• Agent entailments and the division of labor between functional structure and roots

      Ausensi, J.; Yu, J.; Smith, R.W.; University of Arizona (Ubiquity Press, 2021)
      An influential proposal about the status of a verb's agent argument maintains they are severed from the verb's argument structure and introduced as external arguments via functional heads in the syntax (Kratzer 1996). Nonetheless, there are various conceptual and empirical arguments against this view (e.g., Dowty 1989; Wechsler 2005; Bale 2007; Müller & Wechsler 2014; Wechsler 2020). In this paper, we build on Bale's (2007) arguments that transitivity plays a role in whether a verb's external argument can be introduced outside the domain of the verb. Specifically, he argues based on sub-lexical modification with again that only eventive transitive verbs have their external arguments severed from the verb, and stative transitive and intransitive verbs do not. We present empirical evidence against this macro-classification, showing that particular classes of eventive transitive verbs, namely verbs of killing like murder, slay, slaughter, massacre, and assassinate in fact do not permit what Bale calls subjectless (agentless) presuppositions. Given an understanding of again's presupposition being uniquely determined by the structural constituent it attaches to (Dowty 1979; von Stechow 1996; Beck & Johnson 2004; Bale 2007), this must mean that these verbs cannot have their external arguments severed, contra Bale's generalization. Further we claim that intentionality entailments, which are often taken to be entailments of an Agent thematic role (Dowty 1991; Kratzer 1996), can in fact be dissociated from the syntactic introduction of the agent argument, and that certain verbs can lexically introduce them without directly introducing their agents. This is argued for by examining what we call manner of forced taking verbs like confiscate, snatch, and seize, which permit agentless presuppositions with again but still impose intentionality requirements on their subjects. We provide a compositional semantics for these two classes of verbs capturing these facts, and close with some speculations about the nature of intentionality entailments in regard to Rappaport Hovav & Levin's (2010) manner/result complementarity. © 2021 Academic Press. All rights reserved.
    • Category-specific effects in Welsh mutation

      Hammond, M.; Bell, E.; Anderson, S.; Webb-Davies, P.; Ohala, D.; Carnie, A.; Brooks, H.; University of Arizona (Ubiquity Press, 2020)
      In this paper we investigate category-specific effects through the lens of Welsh mutation. Smith (2011) and Moreton et al. (2017) show that English distinguishes nouns and proper nouns in an experimental blending task. Here we show that Welsh distinguishes nouns, verbs, personal names, and place names in the mutation system. We demonstrate these effects experimentally in a translation task designed to elicit mutation intuitions and in several corpus studies. In addition, we show that these effects correlate with lexical frequency. Deeper statistical analysis and a review of the English data suggests that frequency is a more explanatory factor than part of speech in both languages. We therefore argue that these category-specific effects can be reduced to lexical frequency effects. © 2019 Ubiquity Press. All rights reserved.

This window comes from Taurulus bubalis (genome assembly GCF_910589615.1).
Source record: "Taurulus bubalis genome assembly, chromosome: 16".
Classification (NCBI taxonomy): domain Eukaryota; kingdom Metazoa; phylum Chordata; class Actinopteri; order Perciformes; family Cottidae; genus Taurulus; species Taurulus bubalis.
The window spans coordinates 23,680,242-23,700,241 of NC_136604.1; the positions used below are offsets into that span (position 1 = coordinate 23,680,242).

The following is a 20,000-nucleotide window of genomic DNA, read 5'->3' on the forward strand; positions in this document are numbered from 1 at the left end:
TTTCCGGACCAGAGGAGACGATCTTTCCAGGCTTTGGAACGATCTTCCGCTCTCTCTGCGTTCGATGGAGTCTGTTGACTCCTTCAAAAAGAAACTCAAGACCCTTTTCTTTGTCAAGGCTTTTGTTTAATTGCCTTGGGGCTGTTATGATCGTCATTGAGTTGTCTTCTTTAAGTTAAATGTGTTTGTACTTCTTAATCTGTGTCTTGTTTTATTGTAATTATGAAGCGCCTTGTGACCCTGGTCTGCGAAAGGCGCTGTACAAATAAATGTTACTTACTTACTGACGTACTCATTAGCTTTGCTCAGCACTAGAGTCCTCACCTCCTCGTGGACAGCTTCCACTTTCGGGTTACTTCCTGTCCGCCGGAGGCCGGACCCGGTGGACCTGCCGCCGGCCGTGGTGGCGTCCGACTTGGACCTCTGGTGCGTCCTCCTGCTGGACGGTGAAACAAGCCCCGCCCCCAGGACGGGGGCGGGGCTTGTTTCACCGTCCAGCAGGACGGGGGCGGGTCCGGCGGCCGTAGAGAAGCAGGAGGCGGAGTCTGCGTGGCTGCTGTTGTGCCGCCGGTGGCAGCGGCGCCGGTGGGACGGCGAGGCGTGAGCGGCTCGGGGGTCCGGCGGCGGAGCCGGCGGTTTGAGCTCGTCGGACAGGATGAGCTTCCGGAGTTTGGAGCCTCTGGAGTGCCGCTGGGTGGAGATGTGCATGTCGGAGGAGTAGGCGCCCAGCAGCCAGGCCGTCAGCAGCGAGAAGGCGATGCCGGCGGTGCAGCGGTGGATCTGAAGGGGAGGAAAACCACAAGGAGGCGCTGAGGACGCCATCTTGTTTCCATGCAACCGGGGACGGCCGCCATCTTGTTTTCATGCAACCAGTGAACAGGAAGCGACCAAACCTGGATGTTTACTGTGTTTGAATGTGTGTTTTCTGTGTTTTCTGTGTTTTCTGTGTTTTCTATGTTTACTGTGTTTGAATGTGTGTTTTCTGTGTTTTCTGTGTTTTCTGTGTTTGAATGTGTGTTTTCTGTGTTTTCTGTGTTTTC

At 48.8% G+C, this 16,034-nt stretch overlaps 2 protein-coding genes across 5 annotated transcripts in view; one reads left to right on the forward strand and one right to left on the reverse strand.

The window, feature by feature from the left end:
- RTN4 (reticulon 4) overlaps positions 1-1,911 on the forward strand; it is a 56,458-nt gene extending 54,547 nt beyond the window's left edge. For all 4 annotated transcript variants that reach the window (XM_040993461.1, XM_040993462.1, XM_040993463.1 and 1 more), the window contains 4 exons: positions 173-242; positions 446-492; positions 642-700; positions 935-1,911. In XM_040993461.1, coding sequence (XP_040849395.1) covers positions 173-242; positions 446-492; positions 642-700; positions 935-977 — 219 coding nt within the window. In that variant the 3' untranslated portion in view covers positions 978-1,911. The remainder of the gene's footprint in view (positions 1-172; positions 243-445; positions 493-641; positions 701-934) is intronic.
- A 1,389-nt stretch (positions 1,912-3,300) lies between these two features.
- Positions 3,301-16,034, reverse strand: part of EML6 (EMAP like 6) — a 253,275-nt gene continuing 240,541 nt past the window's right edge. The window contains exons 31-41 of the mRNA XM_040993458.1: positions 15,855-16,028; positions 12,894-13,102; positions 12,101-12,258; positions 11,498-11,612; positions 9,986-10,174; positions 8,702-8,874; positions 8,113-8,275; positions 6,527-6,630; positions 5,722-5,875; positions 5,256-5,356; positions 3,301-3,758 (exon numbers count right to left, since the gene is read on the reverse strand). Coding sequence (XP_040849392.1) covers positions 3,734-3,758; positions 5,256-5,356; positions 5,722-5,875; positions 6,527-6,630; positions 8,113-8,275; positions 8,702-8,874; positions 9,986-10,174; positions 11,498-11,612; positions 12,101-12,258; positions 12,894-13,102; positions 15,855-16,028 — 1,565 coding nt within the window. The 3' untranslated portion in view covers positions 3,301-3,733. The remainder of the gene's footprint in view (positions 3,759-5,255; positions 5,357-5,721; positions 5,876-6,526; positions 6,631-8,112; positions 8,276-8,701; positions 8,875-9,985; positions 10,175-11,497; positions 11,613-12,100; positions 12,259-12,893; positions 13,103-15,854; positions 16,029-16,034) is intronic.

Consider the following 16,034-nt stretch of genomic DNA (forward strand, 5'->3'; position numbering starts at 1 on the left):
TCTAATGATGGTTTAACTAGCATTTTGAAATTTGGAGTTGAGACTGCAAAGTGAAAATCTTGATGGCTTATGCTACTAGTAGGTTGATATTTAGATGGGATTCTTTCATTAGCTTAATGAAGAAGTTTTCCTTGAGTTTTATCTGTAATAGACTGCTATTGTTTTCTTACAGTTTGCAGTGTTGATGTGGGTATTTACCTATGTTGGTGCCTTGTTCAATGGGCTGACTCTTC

• Sample identifiers and metadata to support data management and reuse in multidisciplinary ecosystem sciences

      Damerow, J.E.; Varadharajan, C.; Boye, K.; Brodie, E.L.; Burrus, M.; Chadwick, K.D.; Crystal-Ornelas, R.; Elbashandy, H.; Eloy Alves, R.J.; Ely, K.S.; et al. (Ubiquity Press, 2021)
      Physical samples are foundational entities for research across biological, Earth, and environmental sciences. Data generated from sample-based analyses are not only the basis of individual studies, but can also be integrated with other data to answer new and broader-scale questions. Ecosystem studies increasingly rely on multidisciplinary team-science to study climate and environmental changes. While there are widely adopted conventions within certain domains to describe sample data, these have gaps when applied in a multidisciplinary context. In this study, we reviewed existing practices for identifying, characterizing, and linking related environmental samples. We then tested practicalities of assigning persistent identifiers to samples, with standardized metadata, in a pilot field test involving eight United States Department of Energy projects. Participants collected a variety of sample types, with analyses conducted across multiple facilities. We address terminology gaps for multidisciplinary research and make recommendations for assigning identifiers and metadata that supports sample tracking, integration, and reuse. Our goal is to provide a practical approach to sample management, geared towards ecosystem scientists who contribute and reuse sample data. (IGSN); physical samples; soil; water; plant; leaf; microbial communities; related identifiers; persistent identifiers. © 2021 The Author(s).